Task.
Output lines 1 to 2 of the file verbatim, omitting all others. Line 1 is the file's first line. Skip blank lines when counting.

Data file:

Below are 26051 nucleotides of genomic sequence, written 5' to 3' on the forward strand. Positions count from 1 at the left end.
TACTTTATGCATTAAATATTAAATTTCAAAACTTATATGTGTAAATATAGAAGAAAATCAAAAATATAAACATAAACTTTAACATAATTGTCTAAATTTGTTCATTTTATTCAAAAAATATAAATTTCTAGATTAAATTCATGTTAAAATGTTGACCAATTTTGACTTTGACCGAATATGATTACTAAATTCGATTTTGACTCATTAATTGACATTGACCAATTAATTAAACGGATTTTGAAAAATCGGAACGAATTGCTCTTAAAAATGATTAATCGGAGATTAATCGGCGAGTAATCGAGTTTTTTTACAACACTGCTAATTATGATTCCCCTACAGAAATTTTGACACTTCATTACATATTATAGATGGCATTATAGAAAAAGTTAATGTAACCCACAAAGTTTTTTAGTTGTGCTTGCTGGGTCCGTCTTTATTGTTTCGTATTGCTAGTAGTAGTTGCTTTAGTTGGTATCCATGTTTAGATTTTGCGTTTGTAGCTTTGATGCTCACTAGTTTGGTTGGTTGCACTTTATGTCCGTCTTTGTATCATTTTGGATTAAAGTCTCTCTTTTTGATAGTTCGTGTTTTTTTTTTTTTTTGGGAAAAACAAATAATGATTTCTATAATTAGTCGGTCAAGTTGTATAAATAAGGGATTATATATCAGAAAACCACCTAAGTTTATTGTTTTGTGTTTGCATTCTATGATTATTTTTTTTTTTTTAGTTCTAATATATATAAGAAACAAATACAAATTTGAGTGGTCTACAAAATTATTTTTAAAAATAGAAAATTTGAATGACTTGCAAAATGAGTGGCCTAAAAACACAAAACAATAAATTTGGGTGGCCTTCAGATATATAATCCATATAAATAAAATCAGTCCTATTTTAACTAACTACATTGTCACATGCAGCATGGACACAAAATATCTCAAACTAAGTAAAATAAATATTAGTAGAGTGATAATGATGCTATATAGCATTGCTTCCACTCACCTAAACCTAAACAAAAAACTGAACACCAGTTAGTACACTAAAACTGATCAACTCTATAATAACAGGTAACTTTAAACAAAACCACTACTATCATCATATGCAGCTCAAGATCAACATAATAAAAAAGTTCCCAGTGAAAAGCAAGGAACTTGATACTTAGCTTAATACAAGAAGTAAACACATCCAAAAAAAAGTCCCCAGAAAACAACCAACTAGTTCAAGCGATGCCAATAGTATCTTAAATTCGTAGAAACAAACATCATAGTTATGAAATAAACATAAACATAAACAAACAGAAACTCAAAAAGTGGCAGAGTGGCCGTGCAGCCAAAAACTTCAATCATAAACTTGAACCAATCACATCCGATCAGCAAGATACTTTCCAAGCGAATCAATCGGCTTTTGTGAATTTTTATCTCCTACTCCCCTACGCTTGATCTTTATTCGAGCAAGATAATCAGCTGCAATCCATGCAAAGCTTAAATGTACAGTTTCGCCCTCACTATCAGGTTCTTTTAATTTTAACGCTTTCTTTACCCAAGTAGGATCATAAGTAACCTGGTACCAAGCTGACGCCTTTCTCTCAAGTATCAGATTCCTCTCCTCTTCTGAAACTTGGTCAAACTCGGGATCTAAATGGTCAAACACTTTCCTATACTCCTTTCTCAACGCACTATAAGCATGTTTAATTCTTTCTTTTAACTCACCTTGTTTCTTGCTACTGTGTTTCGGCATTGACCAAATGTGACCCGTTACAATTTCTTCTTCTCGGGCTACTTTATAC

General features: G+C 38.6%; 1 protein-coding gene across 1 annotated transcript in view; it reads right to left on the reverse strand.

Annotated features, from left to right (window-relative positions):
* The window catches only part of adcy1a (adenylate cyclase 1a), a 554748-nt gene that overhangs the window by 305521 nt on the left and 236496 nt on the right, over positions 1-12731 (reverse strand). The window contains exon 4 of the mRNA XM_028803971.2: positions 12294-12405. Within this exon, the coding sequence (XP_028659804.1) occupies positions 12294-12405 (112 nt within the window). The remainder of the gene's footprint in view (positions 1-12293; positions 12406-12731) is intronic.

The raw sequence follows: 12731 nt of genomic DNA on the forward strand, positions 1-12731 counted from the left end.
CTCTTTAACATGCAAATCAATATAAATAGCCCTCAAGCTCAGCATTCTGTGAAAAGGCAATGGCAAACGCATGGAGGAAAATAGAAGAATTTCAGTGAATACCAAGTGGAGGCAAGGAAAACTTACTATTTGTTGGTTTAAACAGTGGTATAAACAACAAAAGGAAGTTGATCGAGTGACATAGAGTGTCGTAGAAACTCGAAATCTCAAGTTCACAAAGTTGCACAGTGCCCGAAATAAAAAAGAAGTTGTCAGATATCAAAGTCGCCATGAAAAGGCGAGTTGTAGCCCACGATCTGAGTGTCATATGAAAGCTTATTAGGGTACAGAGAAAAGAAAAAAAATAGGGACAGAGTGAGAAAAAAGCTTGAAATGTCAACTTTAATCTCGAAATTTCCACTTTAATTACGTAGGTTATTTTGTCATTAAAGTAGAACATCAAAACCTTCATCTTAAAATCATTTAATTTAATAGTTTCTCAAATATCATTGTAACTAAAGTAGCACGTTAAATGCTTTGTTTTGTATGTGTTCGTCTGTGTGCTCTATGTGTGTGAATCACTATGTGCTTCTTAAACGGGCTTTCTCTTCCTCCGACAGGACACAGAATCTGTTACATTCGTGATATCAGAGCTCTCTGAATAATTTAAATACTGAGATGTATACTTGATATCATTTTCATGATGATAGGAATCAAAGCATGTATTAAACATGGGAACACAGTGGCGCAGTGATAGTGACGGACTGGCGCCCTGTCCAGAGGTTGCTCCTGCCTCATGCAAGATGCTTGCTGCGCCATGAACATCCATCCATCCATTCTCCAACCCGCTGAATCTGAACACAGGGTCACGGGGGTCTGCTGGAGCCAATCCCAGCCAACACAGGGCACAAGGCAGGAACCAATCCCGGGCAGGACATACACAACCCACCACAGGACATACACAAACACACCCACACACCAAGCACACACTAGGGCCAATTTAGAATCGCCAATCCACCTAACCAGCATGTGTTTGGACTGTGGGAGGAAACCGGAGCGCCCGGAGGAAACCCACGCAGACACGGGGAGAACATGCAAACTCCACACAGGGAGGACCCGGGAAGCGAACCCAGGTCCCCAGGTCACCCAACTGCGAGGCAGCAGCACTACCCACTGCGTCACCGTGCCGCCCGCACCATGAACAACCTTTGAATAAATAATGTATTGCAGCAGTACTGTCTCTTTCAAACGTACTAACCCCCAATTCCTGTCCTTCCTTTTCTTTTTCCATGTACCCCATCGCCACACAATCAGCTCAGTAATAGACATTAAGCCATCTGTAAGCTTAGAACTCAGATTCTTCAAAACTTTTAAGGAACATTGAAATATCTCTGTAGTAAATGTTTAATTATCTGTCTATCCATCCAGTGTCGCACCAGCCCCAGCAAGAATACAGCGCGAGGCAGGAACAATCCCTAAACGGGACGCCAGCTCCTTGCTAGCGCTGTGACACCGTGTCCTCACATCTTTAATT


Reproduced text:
Below are 26051 nucleotides of genomic sequence, written 5' to 3' on the forward strand. Positions count from 1 at the left end.
TACTTTATGCATTAAATATTAAATTTCAAAACTTATATGTGTAAATATAGAAGAAAATCAAAAATATAAACATAAACTTTAACATAATTGTCTAAATTTGTTCATTTTATTCAAAAAATATAAATTTCTAGATTAAATTCATGTTAAAATGTTGACCAATTTTGACTTTGACCGAATATGATTACTAAATTCGATTTTGACTCATTAATTGACATTGACCAATTAATTAAACGGATTTTGAAAAATCGGAACGAATTGCTCTTAAAAATGATTAATCGGAGATTAATCGGCGAGTAATCGAGTTTTTTTACAACACTGCTAATTATGATTCCCCTACAGAAATTTTGACACTTCATTACATATTATAGATGGCATTATAGAAAAAGTTAATGTAACCCACAAAGTTTTTTAGTTGTGCTTGCTGGGTCCGTCTTTATTGTTTCGTATTGCTAGTAGTAGTTGCTTTAGTTGGTATCCATGTTTAGATTTTGCGTTTGTAGCTTTGATGCTCACTAGTTTGGTTGGTTGCACTTTATGTCCGTCTTTGTATCATTTTGGATTAAAGTCTCTCTTTTTGATAGTTCGTGTTTTTTTTTTTTTTTGGGAAAAACAAATAATGATTTCTATAATTAGTCGGTCAAGTTGTATAAATAAGGGATTATATATCAGAAAACCACCTAAGTTTATTGTTTTGTGTTTGCATTCTATGATTATTTTTTTTTTTTTAGTTCTAATATATATAAGAAACAAATACAAATTTGAGTGGTCTACAAAATTATTTTTAAAAATAGAAAATTTGAATGACTTGCAAAATGAGTGGCCTAAAAACACAAAACAATAAATTTGGGTGGCCTTCAGATATATAATCCATATAAATAAAATCAGTCCTATTTTAACTAACTACATTGTCACATGCAGCATGGACACAAAATATCTCAAACTAAGTAAAATAAATATTAGTAGAGTGATAATGATGCTATATAGCATTGCTTCCACTCACCTAAACCTAAACAAAAAACTGAACACCAGTTAGTACACTAAAACTGATCAACTCTATAATAACAGGTAACTTTAAACAAAACCACTACTATCATCATATGCAGCTCAAGATCAACATAATAAAAAAGTTCCCAGTGAAAAGCAAGGAACTTGATACTTAGCTTAATACAAGAAGTAAACACATCCAAAAAAAAGTCCCCAGAAAACAACCAACTAGTTCAAGCGATGCCAATAGTATCTTAAATTCGTAGAAACAAACATCATAGTTATGAAATAAACATAAACATAAACAAACAGAAACTCAAAAAGTGGCAGAGTGGCCGTGCAGCCAAAAACTTCAATCATAAACTTGAACCAATCACATCCGATCAGCAAGATACTTTCCAAGCGAATCAATCGGCTTTTGTGAATTTTTATCTCCTACTCCCCTACGCTTGATCTTTATTCGAGCAAGATAATCAGCTGCAATCCATGCAAAGCTTAAATGTACAGTTTCGCCCTCACTATCAGGTTCTTTTAATTTTAACGCTTTCTTTACCCAAGTAGGATCATAAGTAACCTGGTACCAAGCTGACGCCTTTCTCTCAAGTATCAGATTCCTCTCCTCTTCTGAAACTTGGTCAAACTCGGGATCTAAATGGTCAAACACTTTCCTATACTCCTTTCTCAACGCACTATAAGCATGTTTAATTCTTTCTTTTAACTCACCTTGTTTCTTGCTACTGTGTTTCGGCATTGACCAAATGTGACCCGTTACAATTTCTTCTTCTCGGGCTACTTTATAC